Article Image

Most Columbians recognize the link between their intellectual life and their total wellness. During course selection and shopping, save for a few unfortunate requirements, we strive to select classes that will stimulate our minds, engage us, and make a tolerable amount of work bearable. Insomuch as we see this academic balance and interest as vital to our wellness, we view our professors chiefly as the guardians of our intellectual well-being. We consult the oracular CULPA in the often-dashed hopes of finding the right professor to capture our minds, cater to our work habits, and otherwise foster our sanity and health by means of his or her classroom presence. That's where our engagement with professors usually stops—but it should go further. This is not to discredit the strong relationships between students and professors. I count myself among the many Columbians who value the mentorship and, at times, the friendship of professors who have taken an interest in our well-being and have shaped us holistically. But often those relationships develop out of a student's initiative to engage with a professor, the rare disposition of the far and few professors who seek out mentees, or some other highly selective mechanism. These relationships show us as students that professors can have a strong and formative role in the development of our emotional and personal wellness. They show us the way that professors, privileged to have a unique and regular form of contact with students, have a knowledge and a view of us as human beings, distinct from that of our friends and often of our own. From their podiums, or from the front of the lecture table, they witness the development of our minds. They witness the torture and struggle within those minds as well. Columbia's psychological services community recognizes that professors stand in a unique position to help identify, engage with, and direct students in need toward wellness resources. They recognize that professors stand a better chance of reaching the entire student community and have a better pretense for engaging with students on certain emotional and personal wellness issues than do any club leaders, advisers, or residential life officials. As such, they take great pains to make sure professors are aware of their potential role as a vital cord in the holistic wellness support net at Columbia. Counseling and Psychological Services attempts to offer basic engagement and training to instructors, especially those in small, Core classes (who will have the most reliable and deep contact with the whole student body). The training is elegant in its simplicity: Alert professors to resources available on campus. Give them the tools to direct students toward the sources they need or tip off the service providers in crisis situations. Encourage them to recognize that their position as teachers—not just as academics—makes this awareness and engagement a part of their job. But, as I have come to understand it through conversations with those involved in providing these resources, instructors are not required to engage with psychological services. Many instructors occupy class spaces far too large for them to see a truly meaningful opportunity to engage with or aid individual students. Many more view their positions as academic instructors as divorced from directly proactive and personal roles as teachers. And many more still, including those who do engage with the resources, question their qualifications and their right to intrude upon the personal lives of their students. Referrals by professors remain low out of a hesitancy to be proactive, presumptive, or invasive to students' private lives. Again, this should not discredit the inroads made by professors and psychological services in improving this situation over recent years. As some in CPS have advocated, focusing on engaging with Core instructors—like those in University Writing, who come into close personal contact with every student at the University in a difficult and formative period of their academic careers—is a smart and strategic goal. But the fact that there is such hesitance and that CPS and other organizations must work so hard and with such intense focus on targeting and influencing small groups of the instructor community tells us as students that there is a culture that works against our wellness—not intentionally, but subtly. We have the power to change it. Instructors have demonstrated willingness to engage with students who seek them out. Those of us with strong connections to instructors can encourage them to take on a proactive wellness role and engage with psychological services, while those not normally engaged can chose to do so to the same ends. This can hopefully send a signal to instructors that students accept and encourage proactive teaching by instructors, that we value personal interaction and engagement, and that we want them to be a link in the wellness chain. Of course, this does put more work on instructors' shoulders. In the current university environment, creating financial or benefits incentives for taking on this kind of workload and personal responsibility is unlikely. So we, as students, can also help to dream up less formal yet meaningful incentives for instructors to adopt these roles. It's a bit idyllic to believe that these signals can work perfectly. But as individuals who value our own wellness and understand our instructors as more than just intellects—as vital guardians and observers to our emotional well-being—must make some attempt to draw them into that role. Mark Hay is a Columbia College senior majoring in religion and political science. He is a coordinator of the Student Wellness Project and the acting chair for the InterPublications Alliance. The Whole Wellness runs alternate Wednesdays.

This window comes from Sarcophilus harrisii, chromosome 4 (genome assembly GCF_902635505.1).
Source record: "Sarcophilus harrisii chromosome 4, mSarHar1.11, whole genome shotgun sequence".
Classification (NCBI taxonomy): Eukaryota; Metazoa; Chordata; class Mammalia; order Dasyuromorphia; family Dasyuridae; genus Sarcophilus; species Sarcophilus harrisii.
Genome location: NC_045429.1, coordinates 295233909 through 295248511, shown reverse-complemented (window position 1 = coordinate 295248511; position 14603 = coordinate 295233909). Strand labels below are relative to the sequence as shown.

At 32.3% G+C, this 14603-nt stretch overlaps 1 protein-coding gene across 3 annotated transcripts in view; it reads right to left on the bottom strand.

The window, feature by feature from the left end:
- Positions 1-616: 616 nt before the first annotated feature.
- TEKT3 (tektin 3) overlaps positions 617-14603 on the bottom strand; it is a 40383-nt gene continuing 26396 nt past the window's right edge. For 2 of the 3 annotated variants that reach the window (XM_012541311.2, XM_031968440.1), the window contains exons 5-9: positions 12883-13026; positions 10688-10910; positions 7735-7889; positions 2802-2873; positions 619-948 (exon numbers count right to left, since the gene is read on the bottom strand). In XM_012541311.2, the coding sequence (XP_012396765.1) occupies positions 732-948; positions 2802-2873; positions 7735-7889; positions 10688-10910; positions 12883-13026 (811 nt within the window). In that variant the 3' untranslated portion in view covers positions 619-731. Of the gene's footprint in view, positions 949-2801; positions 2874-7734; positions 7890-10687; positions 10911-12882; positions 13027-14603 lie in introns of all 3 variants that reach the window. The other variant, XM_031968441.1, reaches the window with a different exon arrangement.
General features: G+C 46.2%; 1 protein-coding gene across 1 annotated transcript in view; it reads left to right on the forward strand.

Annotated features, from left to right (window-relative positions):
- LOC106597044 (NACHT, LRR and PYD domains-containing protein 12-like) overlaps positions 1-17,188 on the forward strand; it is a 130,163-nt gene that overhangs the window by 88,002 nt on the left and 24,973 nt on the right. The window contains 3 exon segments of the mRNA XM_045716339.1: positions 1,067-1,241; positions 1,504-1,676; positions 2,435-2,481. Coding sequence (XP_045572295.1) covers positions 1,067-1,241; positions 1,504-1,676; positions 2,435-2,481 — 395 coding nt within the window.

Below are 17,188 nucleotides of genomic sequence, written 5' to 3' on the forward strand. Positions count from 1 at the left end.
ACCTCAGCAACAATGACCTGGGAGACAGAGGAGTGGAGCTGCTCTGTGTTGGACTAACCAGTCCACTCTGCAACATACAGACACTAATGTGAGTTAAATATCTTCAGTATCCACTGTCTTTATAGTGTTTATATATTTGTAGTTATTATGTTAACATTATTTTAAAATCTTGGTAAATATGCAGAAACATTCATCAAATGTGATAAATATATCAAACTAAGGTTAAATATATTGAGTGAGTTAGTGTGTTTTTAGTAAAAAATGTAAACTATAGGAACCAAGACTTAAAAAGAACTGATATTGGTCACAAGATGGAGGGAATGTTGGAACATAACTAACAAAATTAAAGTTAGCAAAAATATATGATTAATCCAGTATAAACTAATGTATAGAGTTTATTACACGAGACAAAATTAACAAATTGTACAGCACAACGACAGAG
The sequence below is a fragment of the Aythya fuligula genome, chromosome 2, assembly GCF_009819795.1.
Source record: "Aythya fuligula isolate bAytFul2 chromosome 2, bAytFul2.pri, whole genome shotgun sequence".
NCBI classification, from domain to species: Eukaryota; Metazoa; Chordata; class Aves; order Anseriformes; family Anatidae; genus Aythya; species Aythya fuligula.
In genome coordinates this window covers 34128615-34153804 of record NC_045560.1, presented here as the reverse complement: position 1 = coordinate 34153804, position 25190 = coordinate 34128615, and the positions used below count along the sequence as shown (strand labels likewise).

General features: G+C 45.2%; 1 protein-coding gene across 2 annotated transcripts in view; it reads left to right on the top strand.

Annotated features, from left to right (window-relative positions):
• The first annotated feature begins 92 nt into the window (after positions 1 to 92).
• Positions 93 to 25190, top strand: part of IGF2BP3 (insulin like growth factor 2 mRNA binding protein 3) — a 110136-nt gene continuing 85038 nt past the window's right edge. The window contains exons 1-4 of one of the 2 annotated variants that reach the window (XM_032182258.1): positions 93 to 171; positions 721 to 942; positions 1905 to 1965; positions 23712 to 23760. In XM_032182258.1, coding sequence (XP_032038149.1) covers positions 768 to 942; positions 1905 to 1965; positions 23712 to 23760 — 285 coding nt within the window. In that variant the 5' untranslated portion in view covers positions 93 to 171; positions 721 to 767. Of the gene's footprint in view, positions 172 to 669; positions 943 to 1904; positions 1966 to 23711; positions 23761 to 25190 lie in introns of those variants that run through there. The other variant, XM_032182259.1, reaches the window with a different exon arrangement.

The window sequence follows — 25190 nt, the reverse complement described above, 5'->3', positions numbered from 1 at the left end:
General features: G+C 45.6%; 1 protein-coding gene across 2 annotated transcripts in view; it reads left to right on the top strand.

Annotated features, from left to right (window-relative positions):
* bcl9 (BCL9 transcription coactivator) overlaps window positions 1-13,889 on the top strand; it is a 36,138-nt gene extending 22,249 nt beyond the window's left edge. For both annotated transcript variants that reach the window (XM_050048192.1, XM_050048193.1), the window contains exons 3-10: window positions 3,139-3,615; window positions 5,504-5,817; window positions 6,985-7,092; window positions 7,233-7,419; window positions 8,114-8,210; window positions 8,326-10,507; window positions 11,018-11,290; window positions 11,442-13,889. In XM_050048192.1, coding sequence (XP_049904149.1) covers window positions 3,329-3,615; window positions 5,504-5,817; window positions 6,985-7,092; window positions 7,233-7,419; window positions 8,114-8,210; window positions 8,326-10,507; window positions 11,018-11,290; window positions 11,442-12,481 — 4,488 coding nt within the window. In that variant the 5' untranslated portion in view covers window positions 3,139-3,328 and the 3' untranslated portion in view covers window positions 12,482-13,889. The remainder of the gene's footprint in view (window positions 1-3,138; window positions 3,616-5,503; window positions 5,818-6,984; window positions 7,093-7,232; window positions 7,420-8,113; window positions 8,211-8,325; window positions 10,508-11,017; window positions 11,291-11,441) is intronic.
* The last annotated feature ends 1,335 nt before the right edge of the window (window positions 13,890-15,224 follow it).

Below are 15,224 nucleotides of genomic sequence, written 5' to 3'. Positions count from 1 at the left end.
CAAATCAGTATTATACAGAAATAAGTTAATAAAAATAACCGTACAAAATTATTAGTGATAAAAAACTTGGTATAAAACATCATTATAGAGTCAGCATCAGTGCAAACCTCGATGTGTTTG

wellness professors